A smart factory isn’t restricted to a physical floor plan, either. The term refers to the digitization of the entire manufacturing process. This includes early product creation elements, such as supply chains, product design, and production, and goes right on through to sales and distribution.
The factory stands at the heart of much of the business world, and smart technology now resides within the heart of the modern factory. Let’s consider a few of the ways that cutting-edge technology is transforming manufacturing — and the rest of the business world, by extension — right before our eyes.
The evolution of any concept takes time. ESG 3.0, for instance, is a concept that has been in development for years. Smart factories are similar, which is why many are hailing the current state of technology manufacturing as “Industry 4.0.”
This references what IBM describes as “the fourth industrial revolution.” As a quick primer:
Each of these events pushed the modern world forward at an incredible rate. And now, Industry 4.0 is poised to do the same thing in its own century through things like automation, artificial intelligence, and machine learning. As smart manufacturing implements these revolutionary production tactics, it is fundamentally changing how products are made, once again.
Flexibility is a simple-yet-critical aspect of good business. Flexibility is particularly important in an area like manufacturing, where efficiency and adaptability can make or break a product’s viability.
For example, Siemens highlights that modern smart factories are utilizing data in real time. This creates an environment where “flexible manufacturing” can take place.
In other words, corrections, adjustments, and even tweaks in the manufacturing process no longer require lengthy processes to discover and correct. Smart factories are able to improve themselves as they collect data …and share it, too.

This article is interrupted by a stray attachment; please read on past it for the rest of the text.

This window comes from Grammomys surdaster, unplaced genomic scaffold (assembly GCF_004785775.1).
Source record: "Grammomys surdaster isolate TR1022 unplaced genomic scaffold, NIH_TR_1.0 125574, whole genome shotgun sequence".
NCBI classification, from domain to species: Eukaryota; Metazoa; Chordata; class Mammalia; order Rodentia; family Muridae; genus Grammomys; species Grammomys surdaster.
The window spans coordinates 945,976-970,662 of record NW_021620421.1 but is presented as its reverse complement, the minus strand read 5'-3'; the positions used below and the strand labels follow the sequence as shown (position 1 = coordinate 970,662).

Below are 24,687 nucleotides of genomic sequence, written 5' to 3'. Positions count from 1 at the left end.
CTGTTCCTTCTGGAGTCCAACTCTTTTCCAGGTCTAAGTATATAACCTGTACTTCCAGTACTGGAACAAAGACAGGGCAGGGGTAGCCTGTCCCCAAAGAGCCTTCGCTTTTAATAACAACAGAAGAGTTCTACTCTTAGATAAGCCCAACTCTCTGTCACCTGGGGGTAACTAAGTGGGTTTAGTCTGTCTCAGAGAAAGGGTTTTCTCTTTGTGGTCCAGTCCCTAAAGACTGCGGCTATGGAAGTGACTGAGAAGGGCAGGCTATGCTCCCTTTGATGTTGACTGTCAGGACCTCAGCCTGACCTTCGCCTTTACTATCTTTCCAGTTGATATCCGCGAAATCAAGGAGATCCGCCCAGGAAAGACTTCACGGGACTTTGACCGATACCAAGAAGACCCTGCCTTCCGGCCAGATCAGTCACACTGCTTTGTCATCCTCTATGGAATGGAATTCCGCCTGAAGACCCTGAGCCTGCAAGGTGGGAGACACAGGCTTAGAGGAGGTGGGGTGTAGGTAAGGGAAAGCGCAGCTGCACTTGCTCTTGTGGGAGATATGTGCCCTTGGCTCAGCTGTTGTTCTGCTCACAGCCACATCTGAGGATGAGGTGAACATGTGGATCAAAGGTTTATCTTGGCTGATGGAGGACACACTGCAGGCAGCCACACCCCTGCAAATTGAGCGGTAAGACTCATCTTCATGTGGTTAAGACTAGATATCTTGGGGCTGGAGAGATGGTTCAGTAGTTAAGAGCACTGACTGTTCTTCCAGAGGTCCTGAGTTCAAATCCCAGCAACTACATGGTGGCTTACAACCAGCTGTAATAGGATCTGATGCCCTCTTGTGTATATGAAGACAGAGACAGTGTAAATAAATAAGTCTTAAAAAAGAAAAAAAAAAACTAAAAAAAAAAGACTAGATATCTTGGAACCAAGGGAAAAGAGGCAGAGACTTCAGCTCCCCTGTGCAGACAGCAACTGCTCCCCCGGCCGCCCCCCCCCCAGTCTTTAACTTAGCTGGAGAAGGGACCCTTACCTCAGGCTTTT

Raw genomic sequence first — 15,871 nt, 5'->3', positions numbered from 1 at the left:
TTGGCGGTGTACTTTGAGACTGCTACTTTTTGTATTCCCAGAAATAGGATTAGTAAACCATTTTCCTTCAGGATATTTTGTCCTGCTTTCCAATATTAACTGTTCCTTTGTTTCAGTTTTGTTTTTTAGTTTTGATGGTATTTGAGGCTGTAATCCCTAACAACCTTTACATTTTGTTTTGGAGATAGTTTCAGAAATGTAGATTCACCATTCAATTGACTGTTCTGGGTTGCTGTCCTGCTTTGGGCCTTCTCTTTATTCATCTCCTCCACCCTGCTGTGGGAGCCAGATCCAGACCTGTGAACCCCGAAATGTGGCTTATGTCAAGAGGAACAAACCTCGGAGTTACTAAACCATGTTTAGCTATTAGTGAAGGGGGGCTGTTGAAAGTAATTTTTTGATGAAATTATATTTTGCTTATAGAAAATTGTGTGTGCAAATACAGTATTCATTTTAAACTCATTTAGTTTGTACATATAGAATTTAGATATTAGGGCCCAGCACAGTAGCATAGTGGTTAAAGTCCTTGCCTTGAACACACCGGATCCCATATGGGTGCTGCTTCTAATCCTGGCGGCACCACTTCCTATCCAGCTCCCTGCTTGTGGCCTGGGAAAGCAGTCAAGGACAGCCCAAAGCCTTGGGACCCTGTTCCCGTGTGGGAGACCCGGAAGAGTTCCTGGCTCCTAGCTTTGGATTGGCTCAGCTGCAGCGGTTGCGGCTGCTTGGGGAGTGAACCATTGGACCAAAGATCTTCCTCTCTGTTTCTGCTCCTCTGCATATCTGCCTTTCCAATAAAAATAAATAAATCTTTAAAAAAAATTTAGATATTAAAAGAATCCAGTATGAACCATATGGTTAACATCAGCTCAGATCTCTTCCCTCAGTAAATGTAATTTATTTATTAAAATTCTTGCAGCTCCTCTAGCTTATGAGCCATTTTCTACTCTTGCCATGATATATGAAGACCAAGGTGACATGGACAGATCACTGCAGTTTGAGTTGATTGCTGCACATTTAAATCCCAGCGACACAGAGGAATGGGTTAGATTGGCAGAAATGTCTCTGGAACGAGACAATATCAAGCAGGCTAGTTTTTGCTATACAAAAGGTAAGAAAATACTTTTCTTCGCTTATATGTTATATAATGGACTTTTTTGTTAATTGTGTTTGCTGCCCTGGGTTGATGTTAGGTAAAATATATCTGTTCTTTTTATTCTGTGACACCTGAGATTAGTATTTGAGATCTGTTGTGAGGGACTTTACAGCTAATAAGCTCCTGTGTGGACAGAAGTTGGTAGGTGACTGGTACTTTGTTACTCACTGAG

Manufacturing is no longer an activity that takes place exclusively in a single location anymore. Thanks to smart factories, facilities are now networking (once again, in real-time) as they operate.
Verizon Wireless points out that companies are leveraging network capabilities to introduce new levels of innovation and ongoing improvement across smart factories. A piece of data created by a mistake or correction in one corner of a factory in Beijing could improve the process in another facility in the U.S. because both plants are on the same network and share data.
While smart factories are fun to talk about, the real goal with all of this change is to improve the bottom line. Smart facilities aren’t much good if they can’t improve productivity through greater organization and efficiency.
In other words, while they take care of the grunt work, smart factories still need the right human personnel overseeing their activity. This starts on the shop floor level. Companies must hire upskilled warehouse workers who intimately understand and oversee the performance of increasingly sophisticated warehouse technology. In addition, corporations must bring in savvy, forward-thinking leaders who can leverage the ongoing technological revolution to maximize revenue not just now but indefinitely.
“In addition, corporations must bring in savvy, forward-thinking leaders who can leverage the ongoing technological revolution to maximize revenue not just now but indefinitely.”
From on-site managers to Chief Supply Chain Officers and CFOs, executives must approach the burgeoning capabilities of Industry 4.0 with confidence and creativity. This isn’t a bonus that comes with producing products. Managing smart factory technology should be a defining part of manufacturing-related executive positions moving forward.
For the executive recruitment team at Stanton Chase, the need to understand and positively leverage Industry 4.0 has become a key factor that we look for with each manufacturing candidate that we place. In a world that is always changing at breakneck speed, those who lack the ability to advance will eventually fall behind. Leaders must learn to tap into the unfolding world of smart manufacturing as a way to survive, thrive, and ultimately lead their industry forward into the future.
Rick Steel has over 40 years of experience in corporate human resources and executive search. He has extensive search experience in the recruitment of senior level to C-Suite executives across a wide range of industries, including manufacturing, retail, food, consumer products, and high technology. His clients have ranged from start-up ventures to Fortune 100 companies, with a special emphasis on the functional areas of marketing, sales, human resources, manufacturing, and general management. In addition, Rick is certified in Hogan’s three core personality-based assessments.
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